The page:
I headed back to school before the end of lunch so that I could look through the lesson I was giving this afternoon. Normally when I go along the cycle lane I’m quite attentive because I’m heading into the on-coming cyclists and scooters (this is China, so such behaviour isn’t unusual). Anyway, the lane was clear and I happened to glance to my right, briefly, only to find some girl on a scooter riding towards me and insufficient time to brake or swerve before we collided. The tip of the third finger on might right hand got a little squished and the rim of the front wheel got dented enough for the whole wheel to need replacing. The scooter took no damage whatsoever as far as I could tell.
It took the people at one of the local bike repair places about an hour to replace the front wheel because they removed the spokes and hub from the old one and switched them to a new rim. Of course, other people turned up needing to have things seen to. At one stage, I was surrounded by kids from the primary school who could see I had my little dictionary with me. One boy decided that I could speak fluent Chinese or seemed to think that I could become fluent by speaking forcefully to me. They went away and then came back briefly because they’d bought a bunch of those collectable cards (yet another variation on Magic: The Gathering). They wanted to know what the characters on the card meant in English. It said, as I found eventually, “Master of Crystal Divination”. For some reason, I became the inheritor of the card. Don’t know the source exactly, but it uses traditional characters.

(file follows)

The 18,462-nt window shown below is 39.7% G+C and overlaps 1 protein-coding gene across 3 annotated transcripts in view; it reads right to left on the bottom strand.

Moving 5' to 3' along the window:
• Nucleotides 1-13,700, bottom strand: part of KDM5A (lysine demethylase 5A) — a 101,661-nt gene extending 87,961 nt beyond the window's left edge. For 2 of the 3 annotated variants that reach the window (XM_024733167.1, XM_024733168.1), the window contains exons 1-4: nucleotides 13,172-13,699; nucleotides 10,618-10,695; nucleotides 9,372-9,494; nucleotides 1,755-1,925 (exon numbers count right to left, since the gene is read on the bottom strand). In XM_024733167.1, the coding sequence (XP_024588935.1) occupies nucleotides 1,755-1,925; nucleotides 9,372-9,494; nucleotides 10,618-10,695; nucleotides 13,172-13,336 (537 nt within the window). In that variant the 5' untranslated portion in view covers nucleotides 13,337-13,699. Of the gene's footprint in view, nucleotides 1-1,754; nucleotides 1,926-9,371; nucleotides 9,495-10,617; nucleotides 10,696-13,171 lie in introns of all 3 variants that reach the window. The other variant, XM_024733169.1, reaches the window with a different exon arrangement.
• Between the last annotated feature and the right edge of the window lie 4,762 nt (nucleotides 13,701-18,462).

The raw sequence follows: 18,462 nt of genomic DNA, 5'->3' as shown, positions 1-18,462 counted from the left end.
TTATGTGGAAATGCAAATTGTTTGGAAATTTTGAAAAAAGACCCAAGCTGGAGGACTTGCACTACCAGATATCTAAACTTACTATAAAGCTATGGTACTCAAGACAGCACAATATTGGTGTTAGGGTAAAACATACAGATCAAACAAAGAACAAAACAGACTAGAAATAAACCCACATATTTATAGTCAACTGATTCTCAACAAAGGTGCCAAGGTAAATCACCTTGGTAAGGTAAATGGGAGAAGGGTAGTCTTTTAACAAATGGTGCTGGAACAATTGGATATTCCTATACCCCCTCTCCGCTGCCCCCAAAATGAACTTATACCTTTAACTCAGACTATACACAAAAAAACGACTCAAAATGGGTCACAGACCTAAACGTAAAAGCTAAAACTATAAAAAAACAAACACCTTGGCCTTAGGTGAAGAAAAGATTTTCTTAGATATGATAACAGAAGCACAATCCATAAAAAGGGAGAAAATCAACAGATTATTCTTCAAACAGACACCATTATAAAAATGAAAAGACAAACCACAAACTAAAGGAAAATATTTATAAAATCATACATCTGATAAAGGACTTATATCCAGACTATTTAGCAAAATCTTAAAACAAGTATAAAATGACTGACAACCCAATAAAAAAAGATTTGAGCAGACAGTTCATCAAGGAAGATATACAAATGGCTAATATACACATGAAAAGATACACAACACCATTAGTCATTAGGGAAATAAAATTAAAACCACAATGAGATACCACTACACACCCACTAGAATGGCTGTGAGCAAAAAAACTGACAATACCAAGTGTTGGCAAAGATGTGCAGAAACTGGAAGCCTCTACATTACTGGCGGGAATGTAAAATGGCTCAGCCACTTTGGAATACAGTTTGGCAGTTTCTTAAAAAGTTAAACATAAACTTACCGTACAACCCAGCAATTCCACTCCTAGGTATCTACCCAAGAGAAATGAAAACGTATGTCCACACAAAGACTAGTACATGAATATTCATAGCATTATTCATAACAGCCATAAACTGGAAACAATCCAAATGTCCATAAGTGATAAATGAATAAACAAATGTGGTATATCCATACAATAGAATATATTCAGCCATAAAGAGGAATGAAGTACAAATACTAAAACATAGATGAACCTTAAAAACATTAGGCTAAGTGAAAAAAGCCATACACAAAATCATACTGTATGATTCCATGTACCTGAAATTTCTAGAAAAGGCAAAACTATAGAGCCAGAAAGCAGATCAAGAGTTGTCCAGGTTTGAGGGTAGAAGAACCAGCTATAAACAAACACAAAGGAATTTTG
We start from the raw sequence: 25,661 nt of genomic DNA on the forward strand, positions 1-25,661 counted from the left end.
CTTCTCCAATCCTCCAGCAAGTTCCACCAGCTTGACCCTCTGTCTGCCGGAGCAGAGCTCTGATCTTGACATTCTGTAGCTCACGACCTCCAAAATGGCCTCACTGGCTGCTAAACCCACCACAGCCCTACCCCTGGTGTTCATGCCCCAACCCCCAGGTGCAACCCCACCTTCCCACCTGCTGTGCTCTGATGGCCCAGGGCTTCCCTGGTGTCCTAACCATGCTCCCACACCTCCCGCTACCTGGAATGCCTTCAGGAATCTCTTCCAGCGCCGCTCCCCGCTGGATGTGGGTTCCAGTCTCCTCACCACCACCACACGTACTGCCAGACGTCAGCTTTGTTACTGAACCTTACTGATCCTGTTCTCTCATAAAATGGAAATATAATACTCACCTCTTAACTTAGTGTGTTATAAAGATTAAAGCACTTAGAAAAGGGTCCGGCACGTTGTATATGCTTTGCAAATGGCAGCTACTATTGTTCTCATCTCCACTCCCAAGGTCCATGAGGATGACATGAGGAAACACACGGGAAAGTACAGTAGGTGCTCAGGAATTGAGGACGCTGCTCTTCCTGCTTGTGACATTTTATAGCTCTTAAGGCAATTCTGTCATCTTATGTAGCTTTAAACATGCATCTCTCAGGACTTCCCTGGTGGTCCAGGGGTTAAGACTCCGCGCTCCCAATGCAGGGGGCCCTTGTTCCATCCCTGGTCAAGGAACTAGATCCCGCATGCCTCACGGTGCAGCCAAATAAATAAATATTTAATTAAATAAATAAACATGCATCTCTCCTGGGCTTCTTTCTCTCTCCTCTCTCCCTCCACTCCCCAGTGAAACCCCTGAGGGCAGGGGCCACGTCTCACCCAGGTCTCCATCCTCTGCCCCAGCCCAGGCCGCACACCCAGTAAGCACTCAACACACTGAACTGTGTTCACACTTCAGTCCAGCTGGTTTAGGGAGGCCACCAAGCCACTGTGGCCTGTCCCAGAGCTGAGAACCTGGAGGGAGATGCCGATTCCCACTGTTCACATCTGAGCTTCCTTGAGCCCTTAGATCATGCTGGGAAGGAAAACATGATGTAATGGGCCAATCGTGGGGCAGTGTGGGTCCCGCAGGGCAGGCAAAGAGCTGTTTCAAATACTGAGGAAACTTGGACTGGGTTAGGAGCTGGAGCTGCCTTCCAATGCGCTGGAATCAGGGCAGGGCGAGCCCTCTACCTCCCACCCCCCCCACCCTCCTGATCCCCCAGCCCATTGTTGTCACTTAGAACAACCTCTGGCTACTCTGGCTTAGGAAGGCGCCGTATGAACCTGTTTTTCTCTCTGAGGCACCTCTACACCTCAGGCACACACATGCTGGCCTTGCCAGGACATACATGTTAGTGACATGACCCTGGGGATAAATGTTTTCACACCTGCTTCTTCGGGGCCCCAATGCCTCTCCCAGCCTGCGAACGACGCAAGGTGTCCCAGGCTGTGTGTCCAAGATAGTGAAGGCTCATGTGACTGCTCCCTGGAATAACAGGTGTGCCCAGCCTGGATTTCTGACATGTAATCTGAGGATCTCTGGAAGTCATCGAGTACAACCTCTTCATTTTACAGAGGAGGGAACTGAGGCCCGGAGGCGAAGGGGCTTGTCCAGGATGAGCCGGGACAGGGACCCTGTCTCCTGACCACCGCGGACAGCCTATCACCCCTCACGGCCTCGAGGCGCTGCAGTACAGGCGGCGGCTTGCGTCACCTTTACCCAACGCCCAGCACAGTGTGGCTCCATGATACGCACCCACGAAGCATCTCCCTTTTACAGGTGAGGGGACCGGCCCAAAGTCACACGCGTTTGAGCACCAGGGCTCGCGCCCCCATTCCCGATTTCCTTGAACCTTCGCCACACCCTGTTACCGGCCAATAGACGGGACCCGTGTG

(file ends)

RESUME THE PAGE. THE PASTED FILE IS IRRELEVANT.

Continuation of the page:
Meanwhile, the geniuses of Class 6 decided that they knew exactly what they were doing this afternoon without me telling them. It was meant to be a listening class, but I think a not-listening class might’ve been more accurate. It also meant that the likelihood they might’ve been talking about the handout was so slight that it’d make an anorexic hair look fat in comparison.